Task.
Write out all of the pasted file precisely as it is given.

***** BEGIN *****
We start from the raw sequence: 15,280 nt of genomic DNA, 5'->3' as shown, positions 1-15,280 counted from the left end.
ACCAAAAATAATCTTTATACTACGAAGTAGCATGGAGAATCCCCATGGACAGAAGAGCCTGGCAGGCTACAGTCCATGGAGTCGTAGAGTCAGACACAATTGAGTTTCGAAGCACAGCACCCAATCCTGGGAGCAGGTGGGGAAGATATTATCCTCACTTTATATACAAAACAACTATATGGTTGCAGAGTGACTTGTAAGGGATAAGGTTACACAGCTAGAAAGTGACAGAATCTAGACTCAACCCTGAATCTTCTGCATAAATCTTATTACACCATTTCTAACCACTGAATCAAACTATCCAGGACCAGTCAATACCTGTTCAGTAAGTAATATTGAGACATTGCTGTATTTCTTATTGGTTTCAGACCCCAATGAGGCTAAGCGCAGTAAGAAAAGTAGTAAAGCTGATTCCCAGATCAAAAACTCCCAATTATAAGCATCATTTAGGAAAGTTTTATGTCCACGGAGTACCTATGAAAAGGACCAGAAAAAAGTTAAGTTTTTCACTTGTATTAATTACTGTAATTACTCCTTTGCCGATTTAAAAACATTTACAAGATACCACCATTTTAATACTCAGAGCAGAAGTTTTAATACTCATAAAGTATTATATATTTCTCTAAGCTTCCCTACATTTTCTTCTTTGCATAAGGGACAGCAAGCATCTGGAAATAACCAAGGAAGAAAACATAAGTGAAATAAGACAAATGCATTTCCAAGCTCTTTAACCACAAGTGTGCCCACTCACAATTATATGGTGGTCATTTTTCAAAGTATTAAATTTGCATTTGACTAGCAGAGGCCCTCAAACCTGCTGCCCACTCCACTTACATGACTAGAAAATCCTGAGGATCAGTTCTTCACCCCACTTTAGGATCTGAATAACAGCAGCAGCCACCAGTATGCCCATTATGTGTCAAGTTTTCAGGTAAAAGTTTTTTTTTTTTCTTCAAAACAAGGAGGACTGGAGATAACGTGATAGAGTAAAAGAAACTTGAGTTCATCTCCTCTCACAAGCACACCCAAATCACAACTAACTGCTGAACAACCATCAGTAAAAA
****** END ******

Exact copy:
We start from the raw sequence: 15,280 nt of genomic DNA, 5'->3' as shown, positions 1-15,280 counted from the left end.
ACCAAAAATAATCTTTATACTACGAAGTAGCATGGAGAATCCCCATGGACAGAAGAGCCTGGCAGGCTACAGTCCATGGAGTCGTAGAGTCAGACACAATTGAGTTTCGAAGCACAGCACCCAATCCTGGGAGCAGGTGGGGAAGATATTATCCTCACTTTATATACAAAACAACTATATGGTTGCAGAGTGACTTGTAAGGGATAAGGTTACACAGCTAGAAAGTGACAGAATCTAGACTCAACCCTGAATCTTCTGCATAAATCTTATTACACCATTTCTAACCACTGAATCAAACTATCCAGGACCAGTCAATACCTGTTCAGTAAGTAATATTGAGACATTGCTGTATTTCTTATTGGTTTCAGACCCCAATGAGGCTAAGCGCAGTAAGAAAAGTAGTAAAGCTGATTCCCAGATCAAAAACTCCCAATTATAAGCATCATTTAGGAAAGTTTTATGTCCACGGAGTACCTATGAAAAGGACCAGAAAAAAGTTAAGTTTTTCACTTGTATTAATTACTGTAATTACTCCTTTGCCGATTTAAAAACATTTACAAGATACCACCATTTTAATACTCAGAGCAGAAGTTTTAATACTCATAAAGTATTATATATTTCTCTAAGCTTCCCTACATTTTCTTCTTTGCATAAGGGACAGCAAGCATCTGGAAATAACCAAGGAAGAAAACATAAGTGAAATAAGACAAATGCATTTCCAAGCTCTTTAACCACAAGTGTGCCCACTCACAATTATATGGTGGTCATTTTTCAAAGTATTAAATTTGCATTTGACTAGCAGAGGCCCTCAAACCTGCTGCCCACTCCACTTACATGACTAGAAAATCCTGAGGATCAGTTCTTCACCCCACTTTAGGATCTGAATAACAGCAGCAGCCACCAGTATGCCCATTATGTGTCAAGTTTTCAGGTAAAAGTTTTTTTTTTTTCTTCAAAACAAGGAGGACTGGAGATAACGTGATAGAGTAAAAGAAACTTGAGTTCATCTCCTCTCACAAGCACACCCAAATCACAACTAACTGCTGAACAACCATCAGTAAAAA